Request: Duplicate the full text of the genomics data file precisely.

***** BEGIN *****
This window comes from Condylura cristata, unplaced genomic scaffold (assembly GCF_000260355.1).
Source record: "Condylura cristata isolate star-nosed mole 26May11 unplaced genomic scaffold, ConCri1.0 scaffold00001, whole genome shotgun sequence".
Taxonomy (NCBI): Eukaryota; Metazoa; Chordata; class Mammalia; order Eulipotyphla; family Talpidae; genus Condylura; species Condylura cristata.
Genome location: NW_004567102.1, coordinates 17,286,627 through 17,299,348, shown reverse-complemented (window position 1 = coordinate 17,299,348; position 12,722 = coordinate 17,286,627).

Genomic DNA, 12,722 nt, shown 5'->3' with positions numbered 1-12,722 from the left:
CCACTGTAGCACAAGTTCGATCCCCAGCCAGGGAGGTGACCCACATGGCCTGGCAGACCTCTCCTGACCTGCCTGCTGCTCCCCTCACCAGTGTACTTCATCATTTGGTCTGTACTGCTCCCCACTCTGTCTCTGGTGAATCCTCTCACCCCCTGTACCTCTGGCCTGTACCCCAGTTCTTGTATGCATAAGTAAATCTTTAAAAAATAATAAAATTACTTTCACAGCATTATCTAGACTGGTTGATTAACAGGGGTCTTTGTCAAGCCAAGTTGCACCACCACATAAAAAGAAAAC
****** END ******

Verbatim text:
This window comes from Condylura cristata, unplaced genomic scaffold (assembly GCF_000260355.1).
Source record: "Condylura cristata isolate star-nosed mole 26May11 unplaced genomic scaffold, ConCri1.0 scaffold00001, whole genome shotgun sequence".
Taxonomy (NCBI): Eukaryota; Metazoa; Chordata; class Mammalia; order Eulipotyphla; family Talpidae; genus Condylura; species Condylura cristata.
Genome location: NW_004567102.1, coordinates 17,286,627 through 17,299,348, shown reverse-complemented (window position 1 = coordinate 17,299,348; position 12,722 = coordinate 17,286,627).

Genomic DNA, 12,722 nt, shown 5'->3' with positions numbered 1-12,722 from the left:
CCACTGTAGCACAAGTTCGATCCCCAGCCAGGGAGGTGACCCACATGGCCTGGCAGACCTCTCCTGACCTGCCTGCTGCTCCCCTCACCAGTGTACTTCATCATTTGGTCTGTACTGCTCCCCACTCTGTCTCTGGTGAATCCTCTCACCCCCTGTACCTCTGGCCTGTACCCCAGTTCTTGTATGCATAAGTAAATCTTTAAAAAATAATAAAATTACTTTCACAGCATTATCTAGACTGGTTGATTAACAGGGGTCTTTGTCAAGCCAAGTTGCACCACCACATAAAAAGAAAAC